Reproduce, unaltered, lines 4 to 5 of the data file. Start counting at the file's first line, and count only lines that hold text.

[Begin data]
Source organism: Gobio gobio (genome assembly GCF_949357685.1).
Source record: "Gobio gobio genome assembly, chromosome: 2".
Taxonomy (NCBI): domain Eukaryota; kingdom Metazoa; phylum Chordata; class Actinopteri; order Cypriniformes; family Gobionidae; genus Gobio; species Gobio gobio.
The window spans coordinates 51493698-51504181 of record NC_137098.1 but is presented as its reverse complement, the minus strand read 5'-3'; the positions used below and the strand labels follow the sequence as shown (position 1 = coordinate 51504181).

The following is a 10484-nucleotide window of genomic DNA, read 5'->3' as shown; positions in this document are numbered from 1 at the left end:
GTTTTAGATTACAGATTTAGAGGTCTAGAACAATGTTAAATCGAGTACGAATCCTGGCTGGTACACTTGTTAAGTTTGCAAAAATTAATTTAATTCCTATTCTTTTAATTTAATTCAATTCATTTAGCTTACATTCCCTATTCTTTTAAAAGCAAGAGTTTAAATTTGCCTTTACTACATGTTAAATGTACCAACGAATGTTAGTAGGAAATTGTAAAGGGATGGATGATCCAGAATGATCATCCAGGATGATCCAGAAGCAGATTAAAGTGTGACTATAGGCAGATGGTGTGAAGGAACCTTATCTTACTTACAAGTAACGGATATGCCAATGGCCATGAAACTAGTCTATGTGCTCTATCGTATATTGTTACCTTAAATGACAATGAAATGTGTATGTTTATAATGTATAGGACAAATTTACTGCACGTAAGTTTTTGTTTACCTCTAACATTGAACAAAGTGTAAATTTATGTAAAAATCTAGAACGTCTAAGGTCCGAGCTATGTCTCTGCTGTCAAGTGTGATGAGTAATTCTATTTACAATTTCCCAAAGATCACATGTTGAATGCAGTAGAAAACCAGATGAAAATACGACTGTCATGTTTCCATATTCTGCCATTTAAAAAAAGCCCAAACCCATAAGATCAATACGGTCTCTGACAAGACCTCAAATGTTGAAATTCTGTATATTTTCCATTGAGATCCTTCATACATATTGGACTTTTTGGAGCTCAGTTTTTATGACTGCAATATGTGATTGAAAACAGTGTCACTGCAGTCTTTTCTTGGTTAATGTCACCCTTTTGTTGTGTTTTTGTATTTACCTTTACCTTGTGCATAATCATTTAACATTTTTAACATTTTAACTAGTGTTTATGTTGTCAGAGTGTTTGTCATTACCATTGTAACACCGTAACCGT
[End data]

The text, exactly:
The window spans coordinates 51493698-51504181 of record NC_137098.1 but is presented as its reverse complement, the minus strand read 5'-3'; the positions used below and the strand labels follow the sequence as shown (position 1 = coordinate 51504181).

The following is a 10484-nucleotide window of genomic DNA, read 5'->3' as shown; positions in this document are numbered from 1 at the left end: